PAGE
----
Why software developers should care about CPU caches

The memory subsystem on modern computer systems has not kept pace with the increasing processor speed. This has resulted in processor designers adding very fast cache memory to reduce the penalty of main memory access.

In many scenarios, cache access may be 27 times faster than accessing main memory. This performance difference requires a rethink on traditional optimization techniques.

Cache organization — L1, L2 and L3 cache

Let’s start by looking at the layout of CPU cores and caches on a typical processor die. The figure below shows a processor with four CPU cores.

L1, L2 and L3 cache in a four core processor (credit)

Each processor core sports two levels of cache:

  • 2 to 64 KB Level 1 (L1) cache very high speed cache
  • ~256 MB Level 2 (L2) cache medium speed cache

All cores also share a Level 3 (L3) cache. The L3 cache tends to be around 8 MB.

Performance difference between L1, L2 and L3 caches

  • L1 cache access latency: 4 cycles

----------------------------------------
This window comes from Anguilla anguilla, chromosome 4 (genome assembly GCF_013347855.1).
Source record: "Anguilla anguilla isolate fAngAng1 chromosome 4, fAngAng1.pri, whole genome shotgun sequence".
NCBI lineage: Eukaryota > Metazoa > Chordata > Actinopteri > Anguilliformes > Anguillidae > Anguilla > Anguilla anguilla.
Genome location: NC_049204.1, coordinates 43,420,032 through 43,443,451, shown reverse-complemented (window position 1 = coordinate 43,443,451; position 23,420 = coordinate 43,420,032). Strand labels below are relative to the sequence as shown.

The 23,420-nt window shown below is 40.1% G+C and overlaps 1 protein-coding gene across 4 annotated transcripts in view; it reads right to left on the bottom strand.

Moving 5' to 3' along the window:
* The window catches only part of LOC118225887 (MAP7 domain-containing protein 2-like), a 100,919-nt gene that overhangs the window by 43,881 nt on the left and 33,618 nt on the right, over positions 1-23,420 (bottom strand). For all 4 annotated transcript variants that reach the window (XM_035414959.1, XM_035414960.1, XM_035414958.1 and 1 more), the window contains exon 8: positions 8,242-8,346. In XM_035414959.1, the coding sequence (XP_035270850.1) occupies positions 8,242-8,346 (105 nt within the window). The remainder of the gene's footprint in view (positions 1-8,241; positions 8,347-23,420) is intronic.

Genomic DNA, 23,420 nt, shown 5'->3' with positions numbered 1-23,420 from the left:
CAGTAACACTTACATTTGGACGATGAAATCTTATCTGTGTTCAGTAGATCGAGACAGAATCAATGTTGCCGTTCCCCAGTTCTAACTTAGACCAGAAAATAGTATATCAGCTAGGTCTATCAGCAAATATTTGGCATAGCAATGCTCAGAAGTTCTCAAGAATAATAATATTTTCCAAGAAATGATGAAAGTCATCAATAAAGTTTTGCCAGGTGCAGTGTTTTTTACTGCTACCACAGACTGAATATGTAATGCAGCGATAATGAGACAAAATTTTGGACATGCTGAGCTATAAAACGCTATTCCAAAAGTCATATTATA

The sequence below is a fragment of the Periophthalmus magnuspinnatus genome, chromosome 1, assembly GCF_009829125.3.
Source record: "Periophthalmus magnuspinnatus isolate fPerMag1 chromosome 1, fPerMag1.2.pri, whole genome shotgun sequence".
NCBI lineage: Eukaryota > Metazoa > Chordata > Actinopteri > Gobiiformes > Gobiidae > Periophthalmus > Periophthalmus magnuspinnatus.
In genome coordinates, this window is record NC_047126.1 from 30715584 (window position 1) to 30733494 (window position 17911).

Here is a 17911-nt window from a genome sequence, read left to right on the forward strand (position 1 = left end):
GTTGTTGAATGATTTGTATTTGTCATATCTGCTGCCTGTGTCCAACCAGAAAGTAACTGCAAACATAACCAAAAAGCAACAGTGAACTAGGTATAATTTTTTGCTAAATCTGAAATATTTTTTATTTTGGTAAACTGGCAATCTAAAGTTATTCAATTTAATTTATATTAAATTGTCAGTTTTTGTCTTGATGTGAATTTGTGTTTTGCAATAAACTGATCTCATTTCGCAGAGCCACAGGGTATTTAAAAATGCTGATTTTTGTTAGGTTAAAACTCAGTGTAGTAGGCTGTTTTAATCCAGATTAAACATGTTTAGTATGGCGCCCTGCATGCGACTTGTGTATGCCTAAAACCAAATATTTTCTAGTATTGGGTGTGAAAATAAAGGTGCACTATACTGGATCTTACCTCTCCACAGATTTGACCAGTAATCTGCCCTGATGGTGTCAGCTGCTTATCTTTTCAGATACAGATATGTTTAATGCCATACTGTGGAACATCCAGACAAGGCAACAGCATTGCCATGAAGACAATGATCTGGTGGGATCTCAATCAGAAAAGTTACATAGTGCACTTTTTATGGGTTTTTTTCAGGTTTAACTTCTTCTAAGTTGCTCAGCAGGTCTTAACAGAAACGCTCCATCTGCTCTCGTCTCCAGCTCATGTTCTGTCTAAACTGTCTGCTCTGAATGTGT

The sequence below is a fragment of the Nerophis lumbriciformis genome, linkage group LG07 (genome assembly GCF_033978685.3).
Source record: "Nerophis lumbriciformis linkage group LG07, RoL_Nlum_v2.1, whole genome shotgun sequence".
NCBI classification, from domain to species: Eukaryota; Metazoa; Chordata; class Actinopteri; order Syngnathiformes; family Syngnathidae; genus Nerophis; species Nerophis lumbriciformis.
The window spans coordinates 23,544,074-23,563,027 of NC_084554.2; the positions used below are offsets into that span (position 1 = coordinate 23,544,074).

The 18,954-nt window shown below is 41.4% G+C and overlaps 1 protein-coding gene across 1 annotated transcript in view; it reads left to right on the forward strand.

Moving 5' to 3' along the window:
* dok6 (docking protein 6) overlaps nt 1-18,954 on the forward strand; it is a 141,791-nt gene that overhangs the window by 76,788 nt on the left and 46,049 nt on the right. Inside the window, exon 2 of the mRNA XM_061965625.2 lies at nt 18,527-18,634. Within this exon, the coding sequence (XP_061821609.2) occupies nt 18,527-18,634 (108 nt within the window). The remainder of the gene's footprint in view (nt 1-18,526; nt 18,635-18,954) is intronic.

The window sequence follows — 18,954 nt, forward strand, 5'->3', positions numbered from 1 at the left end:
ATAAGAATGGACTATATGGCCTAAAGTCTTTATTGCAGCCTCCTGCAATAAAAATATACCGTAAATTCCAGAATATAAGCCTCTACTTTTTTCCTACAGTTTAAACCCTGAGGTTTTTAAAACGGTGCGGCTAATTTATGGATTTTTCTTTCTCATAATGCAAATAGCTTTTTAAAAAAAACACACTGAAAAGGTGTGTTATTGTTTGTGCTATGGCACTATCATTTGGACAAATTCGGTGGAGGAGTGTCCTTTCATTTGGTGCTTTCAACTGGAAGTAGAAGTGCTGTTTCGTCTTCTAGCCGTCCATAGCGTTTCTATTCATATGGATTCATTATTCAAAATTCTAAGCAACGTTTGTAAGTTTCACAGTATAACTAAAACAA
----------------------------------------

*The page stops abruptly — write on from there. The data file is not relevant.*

• L2 cache access latency: 11 cycles
  • L3 cache access latency: 39 cycles
  • Main memory access latency: 107 cycles

Note here that the accessing data or code from the L1 cache is 27 times faster than accessing the data from the main memory! Due to this lopsided nature of memory access, an O(N) algorithm may perform better than an O(1) algorithm if the latter causes more cache misses.

Now lets look at performance implications of the cache structure. This will be particularly important for high performance computing and game development.

Cache line — the unit of data transfer between cache and memory

A cache line is the unit of data transfer between the cache and main memory. Typically the cache line is 64 bytes. The processor will read or write an entire cache line when any location in the 64 byte region is read or written. The processors also attempt to prefetch cache lines by analyzing the memory access pattern of a thread.